Panasonic Lumix DMC-GH1 Review
ISO Sensitivity / Noise levelsISO equivalence on a digital camera is the ability to increase the sensitivity of the sensor. This works by turning up the "volume" (gain) on the sensor's signal amplifiers (remember the sensor is an analogue device). By amplifying the signal you also amplify the noise which becomes more visible at higher ISO's. Many modern cameras also employ noise reduction and / or sharpness reduction at higher sensitivities.
To measure noise levels we take a sequence of images of a GretagMacBeth ColorChecker chart (controlled artificial daylight lighting). The exposure is matched to the ISO (i.e. ISO 200, 1/200 sec for consistency of exposure between cameras). The image sequence is run through our own proprietary noise measurement tool (version 1.5 in this review). Click here for more information. Room temperature is approximately 22°C (~72°F), simulated daylight lighting.
Panasonic GH1 vs Canon EOS 500D vs. Nikon D5000 vs. Olympus E-620
- Panasonic DMC-GH1: Olympus 50 mm F2.0 Macro lens with DMW-MA1APP adapter,
Manual exposure, Manual WB, Default Parameters (Standard), NR (0 - default), JPEG Large / Fine
- Canon EOS 500D: Canon 50 mm F1.4 lens, Aperture Priority, Manual WB,
Default Parameters (Standard PS), High ISO NR (Default; Standard), JPEG Large / Fine
- Nikon D5000: Nikkor 50 mm F1.4G lens, Aperture Priority, Manual WB, ADL off
Default Parameters (Normal), High ISO NR (Default; Norm) JPEG Large / Fine
- Olympus E-620: Olympus 50 mm F2.0 Macro lens, Aperture Priority, Manual WB,
Default Parameters (Normal), High ISO NR (Normal), JPEG Large / Fine
|Panasonic GH1||Canon EOS 500D||Nikon D5000||Olympus E-620|
As one would expect there is from a noise and NR point of view very little difference in real terms between any of these cameras up to ISO 400. At ISO 800 you see the first hints of chroma noise appearing on the Canon and Olympus but all cameras maintain relatively good detail.
As we go further up the ISO range noise becomes more intrusive but at its default settings the GH1's approach to noise reduction is very nicely balanced. The Panasonic algorithms apply only comparatively small amounts of luminance noise reduction but are quite heavy on the chroma noise. As a result the images retain relatively good detail up to high sensitivities. There is a fair amount of luminance noise in the GH1 high ISO output but this is far less irritating than the chroma noise color blobs we can observe on some other cameras.
The ISO 1600 and 3200 settings are no doubt quite noisy (there is now also some band-shaped chroma noise creeping in) but the GH1 retains more detail than the competition in this comparison. Depending on your quality requirements ISO 3200 is still usable for smaller prints or web galleries. All in all Panasonic's noise reduction routines are doing a good job reducing noise in a way that leads to visually pleasing results.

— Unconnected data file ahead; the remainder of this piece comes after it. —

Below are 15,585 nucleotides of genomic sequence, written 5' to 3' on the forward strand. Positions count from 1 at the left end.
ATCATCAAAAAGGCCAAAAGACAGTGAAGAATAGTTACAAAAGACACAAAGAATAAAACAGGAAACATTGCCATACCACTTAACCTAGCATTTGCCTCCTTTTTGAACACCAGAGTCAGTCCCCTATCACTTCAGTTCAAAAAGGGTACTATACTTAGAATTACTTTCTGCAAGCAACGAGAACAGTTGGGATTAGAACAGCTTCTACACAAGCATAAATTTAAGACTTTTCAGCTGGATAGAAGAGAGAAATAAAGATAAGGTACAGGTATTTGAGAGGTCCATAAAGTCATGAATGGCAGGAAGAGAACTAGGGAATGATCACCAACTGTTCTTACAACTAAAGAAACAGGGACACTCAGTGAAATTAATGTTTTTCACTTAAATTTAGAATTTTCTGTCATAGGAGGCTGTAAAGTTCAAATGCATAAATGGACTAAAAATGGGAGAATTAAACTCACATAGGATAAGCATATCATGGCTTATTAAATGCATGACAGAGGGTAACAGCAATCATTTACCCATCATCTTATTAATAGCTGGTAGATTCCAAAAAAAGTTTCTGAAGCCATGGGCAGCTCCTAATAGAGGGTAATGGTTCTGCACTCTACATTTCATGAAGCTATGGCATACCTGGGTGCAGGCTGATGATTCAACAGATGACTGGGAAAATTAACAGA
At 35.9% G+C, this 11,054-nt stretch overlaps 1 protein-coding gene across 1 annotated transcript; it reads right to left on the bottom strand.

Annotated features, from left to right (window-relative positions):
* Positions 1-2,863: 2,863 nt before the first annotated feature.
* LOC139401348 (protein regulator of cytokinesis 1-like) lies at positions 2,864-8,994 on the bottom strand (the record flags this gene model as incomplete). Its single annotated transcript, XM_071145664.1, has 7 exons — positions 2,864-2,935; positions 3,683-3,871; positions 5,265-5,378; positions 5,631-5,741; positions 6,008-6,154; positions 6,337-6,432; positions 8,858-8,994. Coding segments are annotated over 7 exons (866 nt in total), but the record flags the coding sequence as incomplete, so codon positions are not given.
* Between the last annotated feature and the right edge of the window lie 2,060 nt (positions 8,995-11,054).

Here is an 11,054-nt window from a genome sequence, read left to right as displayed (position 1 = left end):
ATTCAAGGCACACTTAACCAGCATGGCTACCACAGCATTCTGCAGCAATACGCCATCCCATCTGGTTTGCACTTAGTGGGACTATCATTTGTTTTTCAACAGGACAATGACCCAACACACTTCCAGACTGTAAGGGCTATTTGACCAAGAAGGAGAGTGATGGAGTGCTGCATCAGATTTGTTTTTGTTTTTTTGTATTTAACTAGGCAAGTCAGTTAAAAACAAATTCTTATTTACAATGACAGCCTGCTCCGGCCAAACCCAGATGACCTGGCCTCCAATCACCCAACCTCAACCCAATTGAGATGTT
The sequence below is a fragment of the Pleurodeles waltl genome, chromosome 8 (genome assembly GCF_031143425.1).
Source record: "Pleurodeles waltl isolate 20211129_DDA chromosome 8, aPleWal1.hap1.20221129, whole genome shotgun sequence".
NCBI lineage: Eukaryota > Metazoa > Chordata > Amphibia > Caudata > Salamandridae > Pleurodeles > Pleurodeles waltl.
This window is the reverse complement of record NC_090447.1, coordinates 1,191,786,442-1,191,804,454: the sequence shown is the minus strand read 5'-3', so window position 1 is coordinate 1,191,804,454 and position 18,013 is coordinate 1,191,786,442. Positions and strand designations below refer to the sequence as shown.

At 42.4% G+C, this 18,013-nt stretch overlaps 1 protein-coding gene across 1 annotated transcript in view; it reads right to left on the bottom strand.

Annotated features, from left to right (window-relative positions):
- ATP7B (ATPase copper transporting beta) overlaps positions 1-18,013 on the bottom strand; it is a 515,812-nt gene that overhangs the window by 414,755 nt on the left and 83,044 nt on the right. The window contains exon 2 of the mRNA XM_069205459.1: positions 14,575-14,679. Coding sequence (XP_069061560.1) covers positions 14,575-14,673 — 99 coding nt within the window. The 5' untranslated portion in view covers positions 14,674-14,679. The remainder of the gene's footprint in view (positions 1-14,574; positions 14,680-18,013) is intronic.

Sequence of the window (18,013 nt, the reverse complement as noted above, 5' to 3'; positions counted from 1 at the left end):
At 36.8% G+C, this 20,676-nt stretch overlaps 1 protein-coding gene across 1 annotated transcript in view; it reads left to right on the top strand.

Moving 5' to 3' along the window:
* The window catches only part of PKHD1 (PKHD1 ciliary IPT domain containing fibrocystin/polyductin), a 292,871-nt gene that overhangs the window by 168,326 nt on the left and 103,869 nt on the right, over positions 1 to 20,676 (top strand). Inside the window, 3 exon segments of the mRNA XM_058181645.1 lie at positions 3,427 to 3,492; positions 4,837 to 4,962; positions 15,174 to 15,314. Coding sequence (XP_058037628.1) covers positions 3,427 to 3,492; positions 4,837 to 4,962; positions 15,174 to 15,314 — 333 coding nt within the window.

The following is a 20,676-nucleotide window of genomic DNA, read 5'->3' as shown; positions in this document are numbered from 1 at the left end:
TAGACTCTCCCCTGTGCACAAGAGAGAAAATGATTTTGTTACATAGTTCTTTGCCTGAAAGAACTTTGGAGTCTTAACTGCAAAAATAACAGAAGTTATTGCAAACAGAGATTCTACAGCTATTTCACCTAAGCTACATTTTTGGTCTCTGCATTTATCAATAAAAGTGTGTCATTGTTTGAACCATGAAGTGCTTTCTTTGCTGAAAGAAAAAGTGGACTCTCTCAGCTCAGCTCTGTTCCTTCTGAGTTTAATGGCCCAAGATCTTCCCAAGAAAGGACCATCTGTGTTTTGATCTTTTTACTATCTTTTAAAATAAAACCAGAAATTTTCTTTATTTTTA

The graphs confirm what we can see on the sample crops above. Noise on the GH1 is kept pretty flat until ISO 800 and then increases pretty quickly. However, Panasonic manages to process sensor noise in a way that makes it less visually unpleasant than on some of the competitors.
Indicated ISO sensitivity is on the horizontal axis of this graph, standard deviation of luminosity on the vertical axis.
GH1 noise compared to G1
While in terms of dynamic range, resolution and detail the GH1 performs pretty much identically to its older sister model G1 Panasonic has made some noticeable improvements in the noise area. The improved performance starts to become visible (but only just) at ISO 800 but it is much more obvious at the two highest ISO settings. As you can see on the crops below at ISO 1600 and 3200 the GH1 produces less of both luminance and chroma noise than the G1 whilst pretty much maintaining the level of detail.
Finally let's take a look a the GH1's RAW output next to the competition. Removing any in-camera noise reduction and processing the images using Adobe Camera Raw (V5.4 Beta in this case, all NR set to 0) gives us the nearest thing to a 'level playing field' for assessing the relative noise levels of the four cameras' sensors.
In this RAW comparison the GH1's Four Thirds sensor does, from a noise point of view, a pretty decent job versus the larger APS-C sensors of the Canon and Nikon. With noise reduction reduced to a minimum the GH1 produces slightly more noise than the Nikon D5000 but less chroma noise than the Canon EOS 500D and Olympus E-620. All in all the differences between the cameras here are pretty small though.
|Panasonic GH1 RAW||Canon EOS 500D RAW||Nikon D5000 RAW||Olympus E-620 RAW|
Raw Noise graphs
The graphs below more or less confirm what we can see in the sample crops. However, there is a slight abnormality in the GH1 noise measurements in so far that black luminance noise decreases from ISO 400 to 800. The data in this graphs is from our usual Adobe ACR conversions but we've tried this with various RAW converters and the result is always the same. This suggests that Panasonic is performing some type of noise reduction on the RAW files but we can only speculate about this.
- 1 Introduction
- 2 Specifications
- 3 Body & Design
- 4 Body & Design
- 5 Body & Design
- 6 Operation & Controls
- 7 Operation & Controls
- 8 Operation (Live View)
- 9 Displays
- 10 Menus
- 11 Menus
- 12 Performance & IS
- 13 Photographic tests (RAW)
- 14 Photographic tests (Noise)
- 15 Photographic tests (Noise)
- 16 Photographic tests (DR)
- 17 Photographic tests (Kit Lens)
- 18 Photographic tests
- 19 Movie Mode
- 20 Compared to
- 21 Compared to (JPEG)
- 22 Compared to (JPEG)
- 23 Compared to (JPEG)
- 24 Compared to (RAW)
- 25 Compared to (RAW)
- 26 Compared to (RAW)
- 27 Compared to (Higher ISO)
- 28 Compared to (Resolution)
- 29 Compared to (Resolution)
- 30 Conclusion
- 31 Samples
Jul 10, 2009
Mar 3, 2009
Jun 29, 2012
Jun 29, 2012